IN RE: THE STATE OF NEW YORK, PETITIONER–RESPONDENT, v. LARRY SCHRAENKLER, RESPONDENT–APPELLANT.
MEMORANDUM AND ORDER
It is hereby ORDERED that the order so appealed from is unanimously affirmed without costs.
Memorandum: In this proceeding pursuant to Mental Hygiene Law article 10, respondent appeals from an order confining him to a secure treatment facility upon a jury verdict determining that he had a mental abnormality and a determination by Supreme Court, after a dispositional hearing, that respondent was a dangerous sex offender requiring confinement. On appeal, respondent contends the court erred in denying his motion to preclude evidence of a 1991 offense because the charges were dismissed and the file was sealed. We reject that contention (see Matter of State of New York v Zimmer [appeal No. 4], 63 AD3d 1563, 1563–1564). In August 1991, respondent was arrested and charged with endangering the welfare of a child. Although that charge ultimately was dismissed and the record sealed, respondent was questioned about that charge during his discussions with petitioner's expert psychologists. Those experts relied on the underlying facts of the 1991 charge in forming their opinions that respondent suffered from a mental abnormality and each testified that such evidence was considered reliable in their profession (see generally Matter of State of New York v Motzer, 79 AD3d 1687, 1688). Evidence of prior crimes is commonly admissible in article 10 proceedings because it is probative of whether a designated felony was sexually motivated and whether a respondent has a mental abnormality (see Matter of State of New York v Shawn X., 69 AD3d 165, 171–172, lv denied 14 NY3d 702), and evidence of uncharged crimes likewise is admissible in article 10 proceedings because “Mental Hygiene Law article 10 does not limit the proof to acts that resulted in criminal convictions when considering the issue of mental abnormality” (Matter of State of New York v. Timothy J.J., 70 AD3d 1138, 1143).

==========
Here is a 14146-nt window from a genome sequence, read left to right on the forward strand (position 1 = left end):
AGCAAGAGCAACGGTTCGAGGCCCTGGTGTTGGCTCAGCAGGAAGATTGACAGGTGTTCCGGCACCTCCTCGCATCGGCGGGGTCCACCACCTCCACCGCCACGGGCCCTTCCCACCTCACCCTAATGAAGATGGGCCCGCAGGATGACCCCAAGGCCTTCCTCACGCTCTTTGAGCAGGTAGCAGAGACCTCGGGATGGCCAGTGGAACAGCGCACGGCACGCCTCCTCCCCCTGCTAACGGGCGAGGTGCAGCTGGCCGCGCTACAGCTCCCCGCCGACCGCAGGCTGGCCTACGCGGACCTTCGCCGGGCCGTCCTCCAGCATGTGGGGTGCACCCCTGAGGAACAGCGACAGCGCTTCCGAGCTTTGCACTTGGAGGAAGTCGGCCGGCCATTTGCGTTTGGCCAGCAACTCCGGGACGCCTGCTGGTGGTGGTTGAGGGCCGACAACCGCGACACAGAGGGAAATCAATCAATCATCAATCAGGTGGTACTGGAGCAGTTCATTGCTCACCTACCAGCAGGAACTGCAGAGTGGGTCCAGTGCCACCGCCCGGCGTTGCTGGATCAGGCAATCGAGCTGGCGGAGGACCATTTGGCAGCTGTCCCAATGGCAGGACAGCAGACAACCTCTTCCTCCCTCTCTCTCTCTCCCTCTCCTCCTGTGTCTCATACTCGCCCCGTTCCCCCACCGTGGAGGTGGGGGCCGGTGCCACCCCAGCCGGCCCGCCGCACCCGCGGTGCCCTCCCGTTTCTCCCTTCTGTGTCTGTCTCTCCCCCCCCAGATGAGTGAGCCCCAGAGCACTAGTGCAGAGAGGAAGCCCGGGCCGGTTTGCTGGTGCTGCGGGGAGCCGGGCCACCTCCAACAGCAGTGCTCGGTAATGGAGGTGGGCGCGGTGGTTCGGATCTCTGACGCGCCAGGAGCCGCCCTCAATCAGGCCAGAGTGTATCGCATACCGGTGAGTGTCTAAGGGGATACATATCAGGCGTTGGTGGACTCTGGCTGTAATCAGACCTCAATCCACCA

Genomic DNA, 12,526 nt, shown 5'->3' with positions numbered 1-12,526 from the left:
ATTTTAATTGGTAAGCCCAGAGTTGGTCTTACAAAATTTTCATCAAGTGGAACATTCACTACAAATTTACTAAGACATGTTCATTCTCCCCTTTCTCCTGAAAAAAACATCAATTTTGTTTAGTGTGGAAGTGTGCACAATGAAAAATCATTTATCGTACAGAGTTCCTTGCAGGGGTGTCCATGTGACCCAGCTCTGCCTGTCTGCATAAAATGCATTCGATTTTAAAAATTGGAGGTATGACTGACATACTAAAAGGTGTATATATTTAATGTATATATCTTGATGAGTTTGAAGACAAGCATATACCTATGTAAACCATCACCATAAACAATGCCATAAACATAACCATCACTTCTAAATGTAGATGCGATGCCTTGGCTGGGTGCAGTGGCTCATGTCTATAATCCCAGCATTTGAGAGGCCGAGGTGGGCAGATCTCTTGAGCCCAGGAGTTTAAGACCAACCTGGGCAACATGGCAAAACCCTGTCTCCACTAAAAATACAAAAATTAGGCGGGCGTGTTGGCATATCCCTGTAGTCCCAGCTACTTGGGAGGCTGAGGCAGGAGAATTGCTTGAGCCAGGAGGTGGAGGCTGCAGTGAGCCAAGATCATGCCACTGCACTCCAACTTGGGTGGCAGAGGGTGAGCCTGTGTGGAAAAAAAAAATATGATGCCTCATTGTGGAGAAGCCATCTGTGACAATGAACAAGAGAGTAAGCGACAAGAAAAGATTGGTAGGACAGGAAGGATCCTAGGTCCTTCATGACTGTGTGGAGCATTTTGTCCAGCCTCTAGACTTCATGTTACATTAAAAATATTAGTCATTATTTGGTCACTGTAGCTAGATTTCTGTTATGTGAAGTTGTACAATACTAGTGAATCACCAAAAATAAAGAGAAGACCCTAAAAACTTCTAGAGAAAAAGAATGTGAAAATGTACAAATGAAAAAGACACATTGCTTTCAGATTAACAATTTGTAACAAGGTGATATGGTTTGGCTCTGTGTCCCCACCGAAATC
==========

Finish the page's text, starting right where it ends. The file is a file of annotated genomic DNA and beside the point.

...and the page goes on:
Contrary to respondent's further contention, petitioner met its burden of proving by clear and convincing evidence that respondent is a detained sex offender who suffers from a mental abnormality involving such a strong predisposition to commit sex offenses, and such an inability to control his behavior, that confinement in a secure treatment facility is required (see Mental Hygiene Law § 10.07[d]; Matter of State of New York v. Gierszewski, 81 AD3d 1473, 1473–1474, lv denied 17 NY3d 702), and there is no basis upon which to disturb the court's determination in that regard (see Matter of State of New York v Harland, 94 AD3d 1558, 1559, lv. denied 19 NY3d 810).
Frances E. Cafarell
Clerk of the Court